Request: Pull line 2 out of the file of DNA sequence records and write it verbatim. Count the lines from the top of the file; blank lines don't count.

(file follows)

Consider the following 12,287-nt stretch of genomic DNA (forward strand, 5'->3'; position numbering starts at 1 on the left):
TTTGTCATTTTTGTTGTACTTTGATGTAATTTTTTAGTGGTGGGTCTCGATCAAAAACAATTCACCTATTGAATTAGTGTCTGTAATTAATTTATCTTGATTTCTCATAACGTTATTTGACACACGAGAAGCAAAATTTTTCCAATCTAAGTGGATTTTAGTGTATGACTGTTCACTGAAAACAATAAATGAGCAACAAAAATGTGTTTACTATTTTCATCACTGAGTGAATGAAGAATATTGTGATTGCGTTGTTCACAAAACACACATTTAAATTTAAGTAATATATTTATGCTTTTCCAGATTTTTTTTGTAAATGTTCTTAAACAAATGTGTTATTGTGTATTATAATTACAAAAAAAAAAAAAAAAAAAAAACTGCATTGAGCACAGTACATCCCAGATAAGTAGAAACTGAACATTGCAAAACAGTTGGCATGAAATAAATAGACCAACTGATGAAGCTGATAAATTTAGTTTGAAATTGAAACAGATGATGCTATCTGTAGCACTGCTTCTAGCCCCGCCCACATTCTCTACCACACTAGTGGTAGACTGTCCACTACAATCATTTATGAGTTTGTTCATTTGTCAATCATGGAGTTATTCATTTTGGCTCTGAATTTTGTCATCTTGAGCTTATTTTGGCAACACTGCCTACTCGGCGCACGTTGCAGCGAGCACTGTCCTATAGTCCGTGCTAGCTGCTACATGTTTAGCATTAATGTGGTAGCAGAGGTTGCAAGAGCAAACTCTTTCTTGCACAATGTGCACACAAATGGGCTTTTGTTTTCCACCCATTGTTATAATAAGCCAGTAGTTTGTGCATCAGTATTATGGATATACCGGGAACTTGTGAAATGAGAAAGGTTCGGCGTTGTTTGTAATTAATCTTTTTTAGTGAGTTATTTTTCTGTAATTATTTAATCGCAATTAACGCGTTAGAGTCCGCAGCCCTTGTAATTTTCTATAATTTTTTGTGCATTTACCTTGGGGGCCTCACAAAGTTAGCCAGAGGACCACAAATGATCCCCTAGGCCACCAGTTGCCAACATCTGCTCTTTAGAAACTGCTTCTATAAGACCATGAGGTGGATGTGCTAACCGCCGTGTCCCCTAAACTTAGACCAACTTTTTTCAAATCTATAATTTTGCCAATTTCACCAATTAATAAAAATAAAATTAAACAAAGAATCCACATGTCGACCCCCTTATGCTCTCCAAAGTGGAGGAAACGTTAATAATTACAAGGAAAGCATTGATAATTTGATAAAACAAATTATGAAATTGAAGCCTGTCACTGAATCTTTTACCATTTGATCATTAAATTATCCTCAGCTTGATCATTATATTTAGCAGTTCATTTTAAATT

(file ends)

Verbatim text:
TTTGTCATTTTTGTTGTACTTTGATGTAATTTTTTAGTGGTGGGTCTCGATCAAAAACAATTCACCTATTGAATTAGTGTCTGTAATTAATTTATCTTGATTTCTCATAACGTTATTTGACACACGAGAAGCAAAATTTTTCCAATCTAAGTGGATTTTAGTGTATGACTGTTCACTGAAAACAATAAATGAGCAACAAAAATGTGTTTACTATTTTCATCACTGAGTGAATGAAGAATATTGTGATTGCGTTGTTCACAAAACACACATTTAAATTTAAGTAATATATTTATGCTTTTCCAGATTTTTTTTGTAAATGTTCTTAAACAAATGTGTTATTGTGTATTATAATTACAAAAAAAAAAAAAAAAAAAAAACTGCATTGAGCACAGTACATCCCAGATAAGTAGAAACTGAACATTGCAAAACAGTTGGCATGAAATAAATAGACCAACTGATGAAGCTGATAAATTTAGTTTGAAATTGAAACAGATGATGCTATCTGTAGCACTGCTTCTAGCCCCGCCCACATTCTCTACCACACTAGTGGTAGACTGTCCACTACAATCATTTATGAGTTTGTTCATTTGTCAATCATGGAGTTATTCATTTTGGCTCTGAATTTTGTCATCTTGAGCTTATTTTGGCAACACTGCCTACTCGGCGCACGTTGCAGCGAGCACTGTCCTATAGTCCGTGCTAGCTGCTACATGTTTAGCATTAATGTGGTAGCAGAGGTTGCAAGAGCAAACTCTTTCTTGCACAATGTGCACACAAATGGGCTTTTGTTTTCCACCCATTGTTATAATAAGCCAGTAGTTTGTGCATCAGTATTATGGATATACCGGGAACTTGTGAAATGAGAAAGGTTCGGCGTTGTTTGTAATTAATCTTTTTTAGTGAGTTATTTTTCTGTAATTATTTAATCGCAATTAACGCGTTAGAGTCCGCAGCCCTTGTAATTTTCTATAATTTTTTGTGCATTTACCTTGGGGGCCTCACAAAGTTAGCCAGAGGACCACAAATGATCCCCTAGGCCACCAGTTGCCAACATCTGCTCTTTAGAAACTGCTTCTATAAGACCATGAGGTGGATGTGCTAACCGCCGTGTCCCCTAAACTTAGACCAACTTTTTTCAAATCTATAATTTTGCCAATTTCACCAATTAATAAAAATAAAATTAAACAAAGAATCCACATGTCGACCCCCTTATGCTCTCCAAAGTGGAGGAAACGTTAATAATTACAAGGAAAGCATTGATAATTTGATAAAACAAATTATGAAATTGAAGCCTGTCACTGAATCTTTTACCATTTGATCATTAAATTATCCTCAGCTTGATCATTATATTTAGCAGTTCATTTTAAATT